The A-B-C-D-Es for 3 types of skin cancer to look out for

Make sure to follow your ABCDEs to detect three of the most common types of skin cancer.

There’s good news and not so good news when it comes to skin cancer.

First the good news: According to the American Cancer Society, melanoma accounts for only about 1 percent of skin cancers.

The not-so-good news: It also causes the largest amount of skin cancer deaths.

To put this in perspective, the American Cancer Society estimates in 2019, more than 96,000 people will be diagnosed with melanomas. Of those diagnosed, more than 7,000 are expected to die of melanoma.

Basal cell and squamous cell carcinomas are two more types of skin cancers not often talked about. These two types are the most common.

The vast majority of patients usually get basal or squamos cell cancers on areas most often exposed to the sun, on the head and neck.

It is important to identify and treat these types of cancer, along with melanoma, as early as possible. The good news is most are benign. This means it is a mild type of cancer, but they can still cause scarring or sometimes affect organs in your body. It’s not impossible for these cancers to spread and become fatal.

Squamos cell carcinoma (SCC) is found most often on sun-exposed areas of the body such as the head, neck, ears or back of the hands. Statistics show 55 percent of the time it will be SCC. For those who smoke tobacco, the lower lip is a common location for SCC. It appears as a smooth nodule, or plaque lesion, like a patch of dry skin. Signs of SCC also can be wart-like growths or raised growth with a lower area in the center.

Basal cell carcinomas (BCC) also can develop in sun-exposed areas but can show up anywhere on your body. BCC is known to show up as a flat, firm, yellow area resembling a scar. 70 percent of the time it will show up on your face and is most common in Caucasians and 50- to 60-year-olds. Unlike SCC, the basal cell carcinoma is usually a pink or flesh-colored pearly, domed nodule.

Melanoma skin cancer is one of the least common types of cancer but also is more likely to grow and spread. The tumors are usually brown or black but can be pink, tan or white in color. Those with darker pigmented skin are at lower risk for developing melanoma.

Make sure you use the A-B-C-D-E’s of skin cancer as a starting point to evaluate yourself. This handy acronym comes from the Skin Cancer Foundation and will help you to evaluate the likelihood, or unlikely-hood, you might have skin cancer. Please make sure to know; however, if there is any doubt, always talk to your medical provider.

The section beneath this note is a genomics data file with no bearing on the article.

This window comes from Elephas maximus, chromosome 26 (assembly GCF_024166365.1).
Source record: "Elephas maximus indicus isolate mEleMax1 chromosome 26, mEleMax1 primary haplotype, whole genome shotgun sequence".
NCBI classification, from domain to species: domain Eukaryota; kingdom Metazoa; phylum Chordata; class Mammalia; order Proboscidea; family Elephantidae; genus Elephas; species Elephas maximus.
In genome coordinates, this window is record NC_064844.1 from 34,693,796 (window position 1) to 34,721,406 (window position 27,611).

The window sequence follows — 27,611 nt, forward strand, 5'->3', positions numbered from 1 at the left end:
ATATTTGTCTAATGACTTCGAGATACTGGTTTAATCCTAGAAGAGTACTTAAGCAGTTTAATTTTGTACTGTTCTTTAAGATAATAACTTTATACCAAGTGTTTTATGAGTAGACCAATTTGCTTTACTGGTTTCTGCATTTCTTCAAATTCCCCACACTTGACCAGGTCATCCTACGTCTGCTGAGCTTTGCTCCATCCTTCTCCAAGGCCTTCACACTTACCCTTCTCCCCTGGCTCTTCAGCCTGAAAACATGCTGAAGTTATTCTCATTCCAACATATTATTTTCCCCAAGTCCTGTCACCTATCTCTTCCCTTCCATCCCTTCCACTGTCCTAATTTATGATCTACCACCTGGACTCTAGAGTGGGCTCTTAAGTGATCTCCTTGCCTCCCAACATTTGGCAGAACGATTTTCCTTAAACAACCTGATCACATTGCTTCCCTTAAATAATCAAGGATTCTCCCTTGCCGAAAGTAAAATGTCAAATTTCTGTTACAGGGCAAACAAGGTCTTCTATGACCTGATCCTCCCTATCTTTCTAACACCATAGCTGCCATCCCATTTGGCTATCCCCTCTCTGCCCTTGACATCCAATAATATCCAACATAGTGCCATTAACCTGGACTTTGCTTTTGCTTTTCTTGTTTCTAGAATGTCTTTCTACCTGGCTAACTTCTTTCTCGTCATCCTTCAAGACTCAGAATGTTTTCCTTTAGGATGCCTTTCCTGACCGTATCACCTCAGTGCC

>> “A” is for asymmetry. If you draw an imaginary line through a suspected mark on your skin the two halves should not match up, making them asymmetrical.

>> “B” is for border. A mole will have smooth even borders, unlike melanomas.

>> “C” is for color. Most benign, a.k.a. harmless, moles are a single color. Melanomas usually have at least two different colors.

>> “D” is for diameter. Benign lesions, or moles, are smaller in diameter. A good measurement is the end of a pencil eraser. Melanomas are usually larger than the eraser.

>> “E” is for evolving. Moles most likely will look the same over time. If a mole starts to evolve or change in any way, see your provider right away.

If you come see me for a spot on your skin, I look at several factors, such as the “ABCDE’s.” Also, I might want to get a biopsy to confirm it is cancer. I prefer to biopsy it so we know exactly what it is we are dealing with and how to treat it. If it is melanoma, you will be referred to a dermatologist or oncologist if melanoma is advanced. Survival rates in recent years have more than doubled with skin carcinomas.

In the meantime, make sure you use sunscreen with 15 SPF or higher, avoid tanning beds, try to stay out of the sun from 10 a.m. to 4 p.m. every day or keep yourself covered with long sleeves and pants.

If you suspect you have skin cancer, make sure to seek an evaluation from a reliable medical provider.

Sources: American Cancer Society – cancer.org; Skin Cancer Foundation – skincancer.org

 Johnlyn Nettles is a certified family nurse practitioner at MUSC Health-Primary Care-Hoffmeyer in Florence. She is accepting new patients. For more information, call 843-679-4214 or go to MUSChealth.org/florence.